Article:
Back to School

“Creativity is more than just being different. Anybody can plan weird; that’s easy. What’s hard is to be as simple as Bach. Making the simple, awesomely simple, that’s creativity” – Charles Mingus

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Heart-a-Day #198:  Back to School

The first day of school:  Apprehension.  Fear.  Not sleeping.  Not eating.  Will I be liked?  Can’t I just stay home?

I’m not talking about students.  This is how the teacher feels!

To be honest – and beginning my nineteenth first day of school – most of my First Day fears have subsided.  I think it’s because I’ve become realistic about my expectations.  On First Day 2018, we kept things simple.  We entered the room, settled in and got busy with some table work.  We talked about rules, routines and rituals (like saying the Pledge of Allegiance and learning “I Am Lovable and Capable,” our class anthem.  We practiced using crayons, met new friends, listened to a few stories and sang a few songs.  While I pretty much know what to expect, I have to honor that many of my new students have no concept of school.  That’s why we keep it simple.  We keep it light and easy.  And fun.  We have the rest of the year to dive deeply into learning.  It’s simple.

Can you cast aside your First Day jitters and bring simplicity into your schedule?  Use the simplicity to observe.  “Hmmm, I like how this student is using crayons.  They’ve used them before.” Or maybe…  “How can I support this other student who can’t grasp the routine?”  Giving yourself permission to start the year simply will lead you to a year of strong and successful teaching.

 

(Access to these photographs does not constitute a transfer of copyright or a license for commercial use.  The images are for personal use only.  No portion of the images can be used without the expressed written permission of Michael B. Stanley, Jr.)

Recreation

“The primary benefit of practicing any art , whether well or badly, is that it enables one’s soul to grow.”  Kurt Vonnegut Jr.

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Heart-a-Day #32:  Fiesta Island Friday

While teaching is rewarding and fun, it’s also challenging and strenuous.  I need to have activities outside my workday to recharge.  I need time to percolate new ideas for my classroom and students.  So I participate in amateur triathlons.  I started when I turned 50 years old, I suppose as a way to physically challenge myself.  Six years later, I’m still swimming, biking and running in four races each year.  I find the race morning excitement is invigorating.  The sense of community, camaraderie and even the competitiveness is stimulating.  My mind seems to clear when I’m training.  I get inspired by nature and the world around me.  Ideas begin to gel; problems start to solve; things click into place.  There’s joy in these uplifting moments and the physical push gives me a burst of energy, which I can take into my classroom.  The energy fuels creativity.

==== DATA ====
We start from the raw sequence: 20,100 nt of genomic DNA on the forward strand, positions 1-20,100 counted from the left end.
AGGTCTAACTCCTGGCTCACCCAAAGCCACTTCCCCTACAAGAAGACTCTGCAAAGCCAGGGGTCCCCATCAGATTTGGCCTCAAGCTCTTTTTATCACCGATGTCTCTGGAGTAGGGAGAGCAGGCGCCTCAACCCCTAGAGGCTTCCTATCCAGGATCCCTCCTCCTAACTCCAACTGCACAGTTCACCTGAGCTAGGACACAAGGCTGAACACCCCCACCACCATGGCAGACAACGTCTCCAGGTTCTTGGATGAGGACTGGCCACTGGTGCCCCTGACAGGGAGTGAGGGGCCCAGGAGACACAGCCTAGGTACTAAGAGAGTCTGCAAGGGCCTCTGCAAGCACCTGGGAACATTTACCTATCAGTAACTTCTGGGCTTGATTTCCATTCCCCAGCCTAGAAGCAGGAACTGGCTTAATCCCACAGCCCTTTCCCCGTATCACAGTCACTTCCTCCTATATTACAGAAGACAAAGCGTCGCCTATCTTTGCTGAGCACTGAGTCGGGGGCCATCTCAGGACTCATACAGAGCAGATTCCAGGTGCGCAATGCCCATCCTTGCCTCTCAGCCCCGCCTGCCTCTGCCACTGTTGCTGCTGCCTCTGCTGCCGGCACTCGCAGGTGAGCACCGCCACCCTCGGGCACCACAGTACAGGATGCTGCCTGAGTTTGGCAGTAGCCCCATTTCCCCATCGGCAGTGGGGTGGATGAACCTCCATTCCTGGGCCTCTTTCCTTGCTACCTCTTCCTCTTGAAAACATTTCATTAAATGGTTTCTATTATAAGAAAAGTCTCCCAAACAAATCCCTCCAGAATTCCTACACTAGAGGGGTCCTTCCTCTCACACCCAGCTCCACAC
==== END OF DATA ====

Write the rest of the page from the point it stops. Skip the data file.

What activities to you do to recharge yourself?  If you have a passion for gardening, start a container garden.  If you like to doodle and draw; get a notebook, some gel pens and go for it.  Love books?  Spend an hour in a used book store.  Wherever your interests lie, use them to give yourself an energy boost.  Your ability to teach creatively will benefit from it.

 

(Access to these photographs does not constitute a transfer of copyright or a license for commercial use.  The images are for personal use only.  No portion of the images can be used without the expressed written permission of Michael B. Stanley, Jr.)

Fitting It All In

“Passion is one great force that unleashes creativity, because if you’re passionate about something, then you’re more willing to take risks.”  Yo-Yo Ma

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Heart-a-Day #31:  Aboriginal

Some days, we just can’t accomplish everything.  There are things I know we should be doing; things I want to be doing; and things we must be doing – literacy, reading and writing, math, physical education, social studies and science.  Yet, there is always an opportunity to add creativity to any of these subjects.  I find that using the arts to teach mandatory content is engaging and motivating.  This gives students exposure to things they might normally not be able to access.  When we read a book, I might turn it into an opera or musical.  We can add essential 21st Century skills, like public speaking and collaboration.  I can add cultural references to make the learning even more relevant.  Even with something like mathematics, we can incorporate music.  The combination of both enables students to count, use timing, patterns and groupings of numbers.  If the stars align, I can even connect a craft or art activity to the lesson.  Let’s be honest: one or two planned things will typically fall off my list each day.  But if I’ve included even the smallest amount of creativity, I’ve made progress.